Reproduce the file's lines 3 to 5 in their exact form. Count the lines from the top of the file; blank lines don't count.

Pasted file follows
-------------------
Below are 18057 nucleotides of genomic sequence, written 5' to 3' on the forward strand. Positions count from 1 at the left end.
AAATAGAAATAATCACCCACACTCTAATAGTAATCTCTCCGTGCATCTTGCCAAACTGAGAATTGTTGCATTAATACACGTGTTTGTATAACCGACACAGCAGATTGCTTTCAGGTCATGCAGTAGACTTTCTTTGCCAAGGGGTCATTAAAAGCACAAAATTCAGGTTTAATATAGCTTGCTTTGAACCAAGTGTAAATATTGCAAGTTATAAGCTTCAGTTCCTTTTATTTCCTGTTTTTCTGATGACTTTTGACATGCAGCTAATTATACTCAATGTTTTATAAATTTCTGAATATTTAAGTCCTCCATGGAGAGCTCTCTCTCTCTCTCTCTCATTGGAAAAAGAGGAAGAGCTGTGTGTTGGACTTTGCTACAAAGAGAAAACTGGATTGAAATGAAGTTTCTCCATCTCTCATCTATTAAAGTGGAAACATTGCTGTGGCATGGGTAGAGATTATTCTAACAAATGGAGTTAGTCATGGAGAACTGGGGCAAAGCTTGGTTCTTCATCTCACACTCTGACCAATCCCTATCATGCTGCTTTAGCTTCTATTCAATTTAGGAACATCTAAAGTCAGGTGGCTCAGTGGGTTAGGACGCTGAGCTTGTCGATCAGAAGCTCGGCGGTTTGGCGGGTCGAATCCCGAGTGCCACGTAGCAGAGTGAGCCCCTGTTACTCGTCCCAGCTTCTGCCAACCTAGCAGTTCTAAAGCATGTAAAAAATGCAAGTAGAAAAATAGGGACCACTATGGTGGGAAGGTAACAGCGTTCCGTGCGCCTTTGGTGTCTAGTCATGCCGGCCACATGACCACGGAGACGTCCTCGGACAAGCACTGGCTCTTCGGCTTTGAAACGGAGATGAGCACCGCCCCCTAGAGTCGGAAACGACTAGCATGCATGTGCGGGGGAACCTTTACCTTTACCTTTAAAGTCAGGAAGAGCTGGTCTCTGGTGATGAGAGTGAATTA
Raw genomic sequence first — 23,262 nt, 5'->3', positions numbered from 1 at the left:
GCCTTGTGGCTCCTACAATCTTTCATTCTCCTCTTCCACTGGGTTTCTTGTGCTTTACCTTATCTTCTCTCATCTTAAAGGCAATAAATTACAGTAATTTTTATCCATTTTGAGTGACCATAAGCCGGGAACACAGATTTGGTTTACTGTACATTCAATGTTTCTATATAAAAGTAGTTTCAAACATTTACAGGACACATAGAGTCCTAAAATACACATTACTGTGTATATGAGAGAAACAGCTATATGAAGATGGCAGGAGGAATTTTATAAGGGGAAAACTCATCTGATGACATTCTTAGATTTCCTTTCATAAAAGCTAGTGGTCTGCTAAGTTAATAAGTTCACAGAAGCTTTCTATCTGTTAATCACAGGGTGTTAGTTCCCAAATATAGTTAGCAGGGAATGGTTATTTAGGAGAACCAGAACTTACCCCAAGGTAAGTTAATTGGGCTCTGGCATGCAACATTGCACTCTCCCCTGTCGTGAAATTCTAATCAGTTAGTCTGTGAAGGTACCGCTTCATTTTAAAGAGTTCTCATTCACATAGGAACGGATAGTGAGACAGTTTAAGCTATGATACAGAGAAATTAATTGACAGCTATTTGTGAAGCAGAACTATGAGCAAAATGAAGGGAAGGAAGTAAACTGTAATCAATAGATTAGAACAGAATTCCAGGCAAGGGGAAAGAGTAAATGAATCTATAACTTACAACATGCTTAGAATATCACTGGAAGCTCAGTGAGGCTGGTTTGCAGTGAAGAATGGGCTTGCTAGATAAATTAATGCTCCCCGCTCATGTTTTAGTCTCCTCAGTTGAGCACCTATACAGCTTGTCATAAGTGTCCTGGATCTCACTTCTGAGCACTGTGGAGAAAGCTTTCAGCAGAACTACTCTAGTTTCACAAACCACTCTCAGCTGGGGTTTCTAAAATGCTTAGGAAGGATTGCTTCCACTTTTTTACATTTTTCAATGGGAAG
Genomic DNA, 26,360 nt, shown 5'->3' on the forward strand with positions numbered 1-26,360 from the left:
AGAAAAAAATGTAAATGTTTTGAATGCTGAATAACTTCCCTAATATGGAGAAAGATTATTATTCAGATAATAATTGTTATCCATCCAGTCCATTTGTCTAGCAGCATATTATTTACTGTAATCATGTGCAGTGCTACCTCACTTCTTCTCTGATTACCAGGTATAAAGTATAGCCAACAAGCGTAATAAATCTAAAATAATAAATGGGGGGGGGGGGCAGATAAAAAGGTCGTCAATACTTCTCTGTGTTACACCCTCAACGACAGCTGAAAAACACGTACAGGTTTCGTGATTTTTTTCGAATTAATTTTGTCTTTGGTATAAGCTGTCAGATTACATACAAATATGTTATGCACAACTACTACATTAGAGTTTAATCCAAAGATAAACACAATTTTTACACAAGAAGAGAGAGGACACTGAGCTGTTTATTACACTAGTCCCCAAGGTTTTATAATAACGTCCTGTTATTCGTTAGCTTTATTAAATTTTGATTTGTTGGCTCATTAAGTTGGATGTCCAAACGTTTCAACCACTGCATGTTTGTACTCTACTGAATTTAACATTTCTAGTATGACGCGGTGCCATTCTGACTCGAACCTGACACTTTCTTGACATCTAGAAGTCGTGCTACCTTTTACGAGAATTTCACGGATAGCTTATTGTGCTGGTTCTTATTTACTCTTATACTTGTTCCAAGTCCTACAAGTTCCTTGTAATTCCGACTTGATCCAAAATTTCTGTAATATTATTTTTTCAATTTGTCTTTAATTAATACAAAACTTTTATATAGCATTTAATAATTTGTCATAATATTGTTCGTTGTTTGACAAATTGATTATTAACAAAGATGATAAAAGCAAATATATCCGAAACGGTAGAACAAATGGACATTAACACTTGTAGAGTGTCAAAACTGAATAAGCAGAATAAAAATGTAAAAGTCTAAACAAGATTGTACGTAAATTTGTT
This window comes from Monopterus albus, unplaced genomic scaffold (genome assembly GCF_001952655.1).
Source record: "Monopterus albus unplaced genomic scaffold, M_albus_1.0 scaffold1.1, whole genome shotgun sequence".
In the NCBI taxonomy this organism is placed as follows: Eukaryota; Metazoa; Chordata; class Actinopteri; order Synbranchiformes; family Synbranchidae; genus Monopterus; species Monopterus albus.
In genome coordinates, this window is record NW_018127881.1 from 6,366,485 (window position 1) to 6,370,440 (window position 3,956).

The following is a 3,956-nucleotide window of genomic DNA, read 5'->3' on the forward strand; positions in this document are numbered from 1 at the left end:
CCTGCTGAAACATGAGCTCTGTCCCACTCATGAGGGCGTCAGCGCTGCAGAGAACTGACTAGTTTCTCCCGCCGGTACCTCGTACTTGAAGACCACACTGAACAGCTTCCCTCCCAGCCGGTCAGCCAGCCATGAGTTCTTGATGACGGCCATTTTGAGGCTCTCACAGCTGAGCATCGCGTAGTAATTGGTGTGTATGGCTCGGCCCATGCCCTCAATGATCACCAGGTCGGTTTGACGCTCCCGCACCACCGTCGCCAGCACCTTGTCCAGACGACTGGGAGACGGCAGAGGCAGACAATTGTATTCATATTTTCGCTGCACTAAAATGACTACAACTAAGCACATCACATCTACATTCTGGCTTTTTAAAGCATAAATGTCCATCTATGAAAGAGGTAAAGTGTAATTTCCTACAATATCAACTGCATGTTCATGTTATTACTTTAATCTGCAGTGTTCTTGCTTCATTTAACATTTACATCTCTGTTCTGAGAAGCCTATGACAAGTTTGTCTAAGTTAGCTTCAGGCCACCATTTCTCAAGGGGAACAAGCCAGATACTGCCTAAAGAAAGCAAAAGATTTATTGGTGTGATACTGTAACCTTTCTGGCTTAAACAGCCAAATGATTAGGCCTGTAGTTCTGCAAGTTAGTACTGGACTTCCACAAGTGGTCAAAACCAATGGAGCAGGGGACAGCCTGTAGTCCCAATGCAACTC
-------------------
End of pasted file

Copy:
Raw genomic sequence first — 23,262 nt, 5'->3', positions numbered from 1 at the left:
GCCTTGTGGCTCCTACAATCTTTCATTCTCCTCTTCCACTGGGTTTCTTGTGCTTTACCTTATCTTCTCTCATCTTAAAGGCAATAAATTACAGTAATTTTTATCCATTTTGAGTGACCATAAGCCGGGAACACAGATTTGGTTTACTGTACATTCAATGTTTCTATATAAAAGTAGTTTCAAACATTTACAGGACACATAGAGTCCTAAAATACACATTACTGTGTATATGAGAGAAACAGCTATATGAAGATGGCAGGAGGAATTTTATAAGGGGAAAACTCATCTGATGACATTCTTAGATTTCCTTTCATAAAAGCTAGTGGTCTGCTAAGTTAATAAGTTCACAGAAGCTTTCTATCTGTTAATCACAGGGTGTTAGTTCCCAAATATAGTTAGCAGGGAATGGTTATTTAGGAGAACCAGAACTTACCCCAAGGTAAGTTAATTGGGCTCTGGCATGCAACATTGCACTCTCCCCTGTCGTGAAATTCTAATCAGTTAGTCTGTGAAGGTACCGCTTCATTTTAAAGAGTTCTCATTCACATAGGAACGGATAGTGAGACAGTTTAAGCTATGATACAGAGAAATTAATTGACAGCTATTTGTGAAGCAGAACTATGAGCAAAATGAAGGGAAGGAAGTAAACTGTAATCAATAGATTAGAACAGAATTCCAGGCAAGGGGAAAGAGTAAATGAATCTATAACTTACAACATGCTTAGAATATCACTGGAAGCTCAGTGAGGCTGGTTTGCAGTGAAGAATGGGCTTGCTAGATAAATTAATGCTCCCCGCTCATGTTTTAGTCTCCTCAGTTGAGCACCTATACAGCTTGTCATAAGTGTCCTGGATCTCACTTCTGAGCACTGTGGAGAAAGCTTTCAGCAGAACTACTCTAGTTTCACAAACCACTCTCAGCTGGGGTTTCTAAAATGCTTAGGAAGGATTGCTTCCACTTTTTTACATTTTTCAATGGGAAG
Genomic DNA, 26,360 nt, shown 5'->3' on the forward strand with positions numbered 1-26,360 from the left: